Apple Settles Case Involving Unpaid Time at Work

Leah Shepherd By Leah Shepherd August 17, 2022
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store employee with shopping bag

​Apple reached a settlement in a lawsuit over off-the-clock work Aug. 15. Store workers said the technology company didn't pay them for the time they spent on security screenings after their shifts ended. We rounded up news articles from SHRM Online and other trusted media on this topic.

Time Spent on Security Checks

Apple will pay $30.5 million to thousands of hourly store workers to settle a lawsuit over unpaid wages. Workers said they lost out on wages while waiting for their personal bags to be searched for stolen goods at the end of each shift. A California district court judge approved the settlement on Monday.

This is the largest reported settlement in a security search case in California history, the plaintiffs' attorney said.

(Business Insider and Bloomberg Law)

No Longer Conducting Searches

Court documents noted Apple's bag search process could take as long as 45 minutes, and failure to comply could result in termination. Apple later ceased its bag search policy. Representatives for Apple and the employees declined to comment.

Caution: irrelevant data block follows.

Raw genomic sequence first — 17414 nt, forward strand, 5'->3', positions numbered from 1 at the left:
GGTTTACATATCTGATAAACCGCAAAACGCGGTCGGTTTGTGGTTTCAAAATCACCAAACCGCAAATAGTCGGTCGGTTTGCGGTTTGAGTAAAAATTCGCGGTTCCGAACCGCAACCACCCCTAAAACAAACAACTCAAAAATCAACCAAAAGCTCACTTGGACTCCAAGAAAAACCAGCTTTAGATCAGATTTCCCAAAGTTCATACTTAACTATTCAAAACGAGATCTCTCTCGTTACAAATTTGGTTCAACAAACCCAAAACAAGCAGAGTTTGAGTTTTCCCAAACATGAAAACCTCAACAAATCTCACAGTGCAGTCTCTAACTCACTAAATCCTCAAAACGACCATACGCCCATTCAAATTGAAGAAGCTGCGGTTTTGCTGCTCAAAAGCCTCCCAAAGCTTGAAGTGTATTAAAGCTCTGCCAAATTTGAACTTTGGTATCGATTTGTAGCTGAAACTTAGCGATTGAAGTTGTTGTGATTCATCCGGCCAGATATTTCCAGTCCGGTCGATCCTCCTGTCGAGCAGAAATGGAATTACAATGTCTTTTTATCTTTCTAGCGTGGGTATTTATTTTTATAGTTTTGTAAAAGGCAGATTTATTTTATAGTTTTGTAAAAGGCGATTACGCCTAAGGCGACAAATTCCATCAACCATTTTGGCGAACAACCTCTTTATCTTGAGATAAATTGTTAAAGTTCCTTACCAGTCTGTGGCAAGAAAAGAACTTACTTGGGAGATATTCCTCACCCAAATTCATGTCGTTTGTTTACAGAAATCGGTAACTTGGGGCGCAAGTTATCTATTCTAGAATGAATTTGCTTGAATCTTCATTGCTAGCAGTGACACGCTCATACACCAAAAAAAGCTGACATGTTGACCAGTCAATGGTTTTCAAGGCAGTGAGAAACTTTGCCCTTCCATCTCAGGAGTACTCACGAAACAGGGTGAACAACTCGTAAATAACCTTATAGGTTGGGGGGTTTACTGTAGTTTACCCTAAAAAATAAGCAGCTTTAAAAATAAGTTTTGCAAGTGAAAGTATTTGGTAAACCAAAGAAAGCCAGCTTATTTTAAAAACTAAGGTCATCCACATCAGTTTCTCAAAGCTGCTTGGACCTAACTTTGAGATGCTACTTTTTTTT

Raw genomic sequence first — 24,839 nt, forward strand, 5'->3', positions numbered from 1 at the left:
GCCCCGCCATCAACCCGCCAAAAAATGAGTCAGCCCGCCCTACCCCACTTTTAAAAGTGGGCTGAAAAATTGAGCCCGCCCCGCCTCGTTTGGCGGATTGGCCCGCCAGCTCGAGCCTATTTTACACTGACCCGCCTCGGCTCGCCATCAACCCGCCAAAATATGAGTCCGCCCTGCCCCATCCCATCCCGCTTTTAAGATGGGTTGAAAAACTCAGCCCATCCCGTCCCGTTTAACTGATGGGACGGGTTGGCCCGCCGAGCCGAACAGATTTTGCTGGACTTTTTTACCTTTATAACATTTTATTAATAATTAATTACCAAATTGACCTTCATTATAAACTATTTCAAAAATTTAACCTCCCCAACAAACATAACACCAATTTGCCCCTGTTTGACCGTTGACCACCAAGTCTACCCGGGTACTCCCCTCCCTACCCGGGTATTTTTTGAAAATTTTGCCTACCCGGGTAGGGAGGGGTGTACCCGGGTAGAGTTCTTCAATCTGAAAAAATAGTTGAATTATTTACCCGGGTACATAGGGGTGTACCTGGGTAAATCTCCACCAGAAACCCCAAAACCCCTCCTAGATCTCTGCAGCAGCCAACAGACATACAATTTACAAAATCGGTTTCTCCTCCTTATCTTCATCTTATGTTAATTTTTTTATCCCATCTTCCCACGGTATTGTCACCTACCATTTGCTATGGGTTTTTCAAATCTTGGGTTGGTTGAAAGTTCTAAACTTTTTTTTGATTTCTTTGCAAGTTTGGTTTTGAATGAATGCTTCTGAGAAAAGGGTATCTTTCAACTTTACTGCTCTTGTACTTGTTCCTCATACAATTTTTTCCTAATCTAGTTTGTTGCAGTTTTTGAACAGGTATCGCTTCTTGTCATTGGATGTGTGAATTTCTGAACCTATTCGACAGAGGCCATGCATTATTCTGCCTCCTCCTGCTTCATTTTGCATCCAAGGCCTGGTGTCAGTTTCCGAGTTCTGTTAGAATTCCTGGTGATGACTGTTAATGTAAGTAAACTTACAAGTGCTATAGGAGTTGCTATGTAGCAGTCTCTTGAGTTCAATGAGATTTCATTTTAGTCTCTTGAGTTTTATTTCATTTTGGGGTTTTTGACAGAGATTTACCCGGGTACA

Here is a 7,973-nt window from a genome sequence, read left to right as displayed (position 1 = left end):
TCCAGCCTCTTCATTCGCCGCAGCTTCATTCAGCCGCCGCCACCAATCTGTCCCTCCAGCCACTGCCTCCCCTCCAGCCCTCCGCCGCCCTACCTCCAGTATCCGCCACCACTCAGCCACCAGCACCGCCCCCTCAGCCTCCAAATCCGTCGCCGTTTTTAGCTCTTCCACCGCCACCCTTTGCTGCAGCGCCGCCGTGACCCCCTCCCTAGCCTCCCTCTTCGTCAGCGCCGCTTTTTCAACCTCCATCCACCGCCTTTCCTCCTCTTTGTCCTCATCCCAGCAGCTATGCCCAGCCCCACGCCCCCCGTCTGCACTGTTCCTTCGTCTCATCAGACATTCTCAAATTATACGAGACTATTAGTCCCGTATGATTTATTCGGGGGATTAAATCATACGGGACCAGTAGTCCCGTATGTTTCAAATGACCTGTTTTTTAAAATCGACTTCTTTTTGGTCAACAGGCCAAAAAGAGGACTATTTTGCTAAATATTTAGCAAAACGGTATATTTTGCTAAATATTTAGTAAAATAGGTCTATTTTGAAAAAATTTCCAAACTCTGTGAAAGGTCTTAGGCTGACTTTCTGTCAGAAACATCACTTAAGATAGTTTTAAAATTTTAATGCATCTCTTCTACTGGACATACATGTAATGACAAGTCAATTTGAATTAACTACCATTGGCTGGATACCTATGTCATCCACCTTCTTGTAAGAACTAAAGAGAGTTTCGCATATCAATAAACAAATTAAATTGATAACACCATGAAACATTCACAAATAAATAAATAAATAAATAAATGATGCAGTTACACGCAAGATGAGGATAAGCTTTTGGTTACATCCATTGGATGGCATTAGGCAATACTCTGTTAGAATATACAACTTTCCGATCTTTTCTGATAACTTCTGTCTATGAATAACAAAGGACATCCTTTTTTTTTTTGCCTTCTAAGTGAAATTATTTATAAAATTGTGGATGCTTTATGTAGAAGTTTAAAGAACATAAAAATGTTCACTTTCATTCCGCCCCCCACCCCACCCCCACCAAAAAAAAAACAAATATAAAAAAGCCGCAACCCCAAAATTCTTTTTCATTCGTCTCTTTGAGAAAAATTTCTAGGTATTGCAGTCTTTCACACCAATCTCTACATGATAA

(Fox Business)

Similar Cases

Walmart and Amazon are among the major U.S. employers to face similar lawsuits. Amazon and a staffing agency last year agreed to pay $8.7 million to 42,000 warehouse workers to settle one of those cases.

(Reuters)

Pay Employees for Time Before, After Shifts

Under the federal Fair Labor Standards Act, employees must be paid for time spent before clocking in or after clocking out on activities that are necessary to perform their jobs, such as setting up the workspace or cleaning up. The U.S. Department of Labor focuses on whether the activity is integral to performing the principal activities of the job. Employers should ensure time-keeping policies are in writing.

(SHRM Online)

Enforce the Policy

Employers should have a policy that prohibits off-the-clock work. Remind hourly employees that they must record all time worked. Let supervisors know that if they require, encourage or even suggest that an employee work off the clock, they will be subject to discipline up to and including discharge. Train supervisors to report incidents to HR if they know that an employee may have worked off the clock. If there is a pattern of working extra hours without permission, this may be cause for discipline of the employee, but the employee almost always should be paid.

(SHRM Online)

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